24 May 2015

Governing Documents: Legal Documents #3

Posted by Orlando HOA Services

RulesThis title is a bit of a misnomer. Any documents from the HOA are legal documents, but I call CC&Rs, Articles of Incorporation, and Bylaws legal documents because they lay out the legal obligations of Homeowners and the Homeowner Association.

Right now I’m going to do two things: first, state a legal disclaimer regarding the information in this blog. I’m telling you in human language how these documents work within the HOA structure as I see it. Please do not use this blog as legal advice. I would not ever be so presumptuous as to give legal advice. Second, I would like to recommend a great website that gives all the rundown on the Davis-Stirling Act, which is the body of law that specifically covers Common Interest Developments. The website is: http://www.davis-stirling.com. Look at their site, use it for research, subscribe to their newsletter. The information is gold.

According to Davis-Stirling.com, the CC&Rs: “…describes the rights and obligations of the membership to the association and the association to the membership. CC&Rs generally cover the following: (i) restrictions on the use of property, (ii) member and association maintenance duties, (iii) enforcement powers, (iv) lender protection provisions, (v) assessments obligations and lien/collection rights, (vi) duty to insure, and (vii) dispute resolution and attorneys’ fees provisions.”*

So, in layman’s terms, CC&Rs tell you what both the HOA’s and your rights and obligations are once you buy into the association.  And here’s when I’m going to talk about Rules and Regulations. These are documents that are used to spell out specifically what are the parameters of any given issue that is covered in a general way in the CC&Rs.  Case in point: The CC&Rs will give the Board of Directors the right to establish architectural rules regarding any exterior alterations to your unit. Rules and regulations will specifically spell out what color you can paint your unit, what style and color windows you can install in your unit, etc. Often a Board is not aware of their obligation to establish Rules & Regulations. This can be problematic, as it’s difficult to follow the rules when they are not clear.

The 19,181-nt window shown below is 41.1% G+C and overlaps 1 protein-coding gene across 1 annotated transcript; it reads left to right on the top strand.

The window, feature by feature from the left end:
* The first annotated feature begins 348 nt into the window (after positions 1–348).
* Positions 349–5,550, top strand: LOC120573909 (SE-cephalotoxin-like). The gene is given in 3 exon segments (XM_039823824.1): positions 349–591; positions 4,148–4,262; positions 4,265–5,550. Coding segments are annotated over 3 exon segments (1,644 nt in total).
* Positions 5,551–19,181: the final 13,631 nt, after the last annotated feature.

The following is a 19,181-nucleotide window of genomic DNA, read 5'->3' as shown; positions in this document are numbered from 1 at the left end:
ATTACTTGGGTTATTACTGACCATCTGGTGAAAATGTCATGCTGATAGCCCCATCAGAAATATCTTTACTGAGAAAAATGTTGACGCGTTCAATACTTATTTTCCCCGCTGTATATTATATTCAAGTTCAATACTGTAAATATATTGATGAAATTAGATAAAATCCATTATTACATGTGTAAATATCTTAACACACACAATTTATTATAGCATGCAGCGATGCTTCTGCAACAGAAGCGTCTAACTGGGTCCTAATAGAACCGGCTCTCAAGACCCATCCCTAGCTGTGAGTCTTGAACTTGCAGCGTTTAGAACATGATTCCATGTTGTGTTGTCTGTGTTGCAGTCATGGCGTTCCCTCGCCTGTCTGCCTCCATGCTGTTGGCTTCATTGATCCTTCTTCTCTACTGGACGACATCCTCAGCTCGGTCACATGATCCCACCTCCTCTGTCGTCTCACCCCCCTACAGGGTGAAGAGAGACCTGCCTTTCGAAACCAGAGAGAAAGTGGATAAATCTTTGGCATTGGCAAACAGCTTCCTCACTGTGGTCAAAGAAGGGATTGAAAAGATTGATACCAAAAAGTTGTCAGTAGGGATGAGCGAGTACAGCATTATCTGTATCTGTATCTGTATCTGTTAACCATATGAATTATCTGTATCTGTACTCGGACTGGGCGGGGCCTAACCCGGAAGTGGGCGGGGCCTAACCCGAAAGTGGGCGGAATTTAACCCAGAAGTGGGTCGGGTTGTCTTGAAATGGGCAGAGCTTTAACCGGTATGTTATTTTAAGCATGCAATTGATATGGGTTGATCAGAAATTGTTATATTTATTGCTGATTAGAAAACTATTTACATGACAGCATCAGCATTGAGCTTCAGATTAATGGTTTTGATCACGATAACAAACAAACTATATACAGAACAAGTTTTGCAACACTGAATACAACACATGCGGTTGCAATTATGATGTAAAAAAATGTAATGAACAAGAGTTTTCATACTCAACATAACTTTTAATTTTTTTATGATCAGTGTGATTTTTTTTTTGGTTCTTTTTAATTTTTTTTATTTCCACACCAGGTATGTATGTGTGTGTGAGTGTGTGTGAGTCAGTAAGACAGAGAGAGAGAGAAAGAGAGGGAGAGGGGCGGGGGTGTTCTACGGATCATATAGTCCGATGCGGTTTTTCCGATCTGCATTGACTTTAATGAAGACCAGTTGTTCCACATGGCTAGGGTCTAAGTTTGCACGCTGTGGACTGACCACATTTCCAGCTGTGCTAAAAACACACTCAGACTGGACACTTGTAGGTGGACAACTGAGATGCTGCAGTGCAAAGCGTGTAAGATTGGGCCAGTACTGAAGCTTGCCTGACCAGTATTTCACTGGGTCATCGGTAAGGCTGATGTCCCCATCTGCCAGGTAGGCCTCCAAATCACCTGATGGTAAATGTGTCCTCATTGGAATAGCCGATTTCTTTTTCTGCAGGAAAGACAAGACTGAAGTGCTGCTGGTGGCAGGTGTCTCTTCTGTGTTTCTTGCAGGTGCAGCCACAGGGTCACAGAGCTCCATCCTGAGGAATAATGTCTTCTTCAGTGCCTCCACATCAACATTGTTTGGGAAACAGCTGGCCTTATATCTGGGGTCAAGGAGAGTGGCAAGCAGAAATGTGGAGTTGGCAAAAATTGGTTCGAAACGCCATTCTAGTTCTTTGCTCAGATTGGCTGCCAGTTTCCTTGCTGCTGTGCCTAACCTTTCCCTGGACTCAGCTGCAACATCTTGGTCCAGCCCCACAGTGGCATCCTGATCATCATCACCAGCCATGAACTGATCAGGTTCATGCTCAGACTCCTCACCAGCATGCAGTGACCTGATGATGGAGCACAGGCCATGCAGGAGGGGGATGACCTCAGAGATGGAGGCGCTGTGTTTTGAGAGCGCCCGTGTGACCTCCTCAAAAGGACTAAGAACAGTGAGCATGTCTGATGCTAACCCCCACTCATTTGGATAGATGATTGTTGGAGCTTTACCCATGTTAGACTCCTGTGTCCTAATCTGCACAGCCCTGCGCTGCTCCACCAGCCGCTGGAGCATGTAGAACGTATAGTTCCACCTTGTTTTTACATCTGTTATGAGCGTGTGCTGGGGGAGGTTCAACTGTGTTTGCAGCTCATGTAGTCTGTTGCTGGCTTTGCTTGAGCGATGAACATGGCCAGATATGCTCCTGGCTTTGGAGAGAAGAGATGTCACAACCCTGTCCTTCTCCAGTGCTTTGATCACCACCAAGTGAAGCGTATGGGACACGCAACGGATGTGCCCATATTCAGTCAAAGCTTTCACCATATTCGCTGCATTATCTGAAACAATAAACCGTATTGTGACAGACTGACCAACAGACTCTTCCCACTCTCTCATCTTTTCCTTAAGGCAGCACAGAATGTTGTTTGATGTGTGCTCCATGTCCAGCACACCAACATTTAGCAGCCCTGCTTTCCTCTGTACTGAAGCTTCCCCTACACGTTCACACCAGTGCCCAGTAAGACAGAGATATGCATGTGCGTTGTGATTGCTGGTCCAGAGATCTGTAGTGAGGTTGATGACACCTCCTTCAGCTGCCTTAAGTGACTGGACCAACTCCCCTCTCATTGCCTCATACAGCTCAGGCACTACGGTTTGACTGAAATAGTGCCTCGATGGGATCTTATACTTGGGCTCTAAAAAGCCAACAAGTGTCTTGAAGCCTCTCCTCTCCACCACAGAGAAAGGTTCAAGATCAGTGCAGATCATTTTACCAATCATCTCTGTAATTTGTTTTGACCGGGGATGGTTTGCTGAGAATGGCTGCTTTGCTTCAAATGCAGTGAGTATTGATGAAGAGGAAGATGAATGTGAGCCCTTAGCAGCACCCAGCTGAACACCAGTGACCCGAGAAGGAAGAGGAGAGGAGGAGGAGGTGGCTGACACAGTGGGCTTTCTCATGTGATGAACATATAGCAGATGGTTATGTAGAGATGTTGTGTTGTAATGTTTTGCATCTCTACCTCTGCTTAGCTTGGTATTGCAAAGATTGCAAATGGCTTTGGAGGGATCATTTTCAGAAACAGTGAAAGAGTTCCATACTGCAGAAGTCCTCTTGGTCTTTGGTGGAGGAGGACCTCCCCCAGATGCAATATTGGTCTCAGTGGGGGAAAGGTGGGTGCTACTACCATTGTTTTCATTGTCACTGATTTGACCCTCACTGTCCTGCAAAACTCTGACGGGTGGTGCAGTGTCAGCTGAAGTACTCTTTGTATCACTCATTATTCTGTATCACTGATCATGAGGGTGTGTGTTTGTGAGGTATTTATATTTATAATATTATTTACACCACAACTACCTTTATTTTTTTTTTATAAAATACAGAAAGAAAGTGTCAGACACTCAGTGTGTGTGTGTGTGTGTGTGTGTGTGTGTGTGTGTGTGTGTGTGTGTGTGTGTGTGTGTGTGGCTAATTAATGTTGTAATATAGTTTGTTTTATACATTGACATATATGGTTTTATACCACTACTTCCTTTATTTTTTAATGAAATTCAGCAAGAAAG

The Bylaws “…establish policies and procedures for the governing of an association. They set qualifications for the election of directors, their number and term of office, their powers and duties, the appointment of officers, when and how meetings are held, quorum and voting requirements, appointment of committees, etc.”*

In other words, they tell you how to vote, when to vote, who can serve on the Board of Directors, and what their powers are. This isn’t common practice, but I would like to see some provision in Bylaws that prevent “financially related parties” from serving at the same time on the Board of Directors. I have seen the results when business partners or family relations have created a voting bloc, especially on a small, 3-person board. The good of the HOA can go by the wayside and personal agendas take over. It isn’t pretty. Currently, this issue is coming to the forefront and I’m hoping it will be addressed in future iterations of the Davis-Stirling Act.

Articles of Incorporation: “…are only a few pages long and (i) identify the corporation as an association formed to manage a common interest development under the Davis-Stirling Common Interest Development Act, (ii) state the business or corporate office of the association, and (iii) state the name and address of the association’s managing agent, if any.”*

This just shows that your association is incorporated. You want incorporation because then you are afforded the protections of the Davis-Stirling act and the Corporations Code.

Do you need an expert? Orlando HOA Services can help your HOA stay fiscally healthy through sound financial management. Check out our webpage and blog at www.Orlando-HOA.com.

For great information on Davis Stirling law, check out www.davis-stirling.com

Next Blog: Building Community! 5/26/2015


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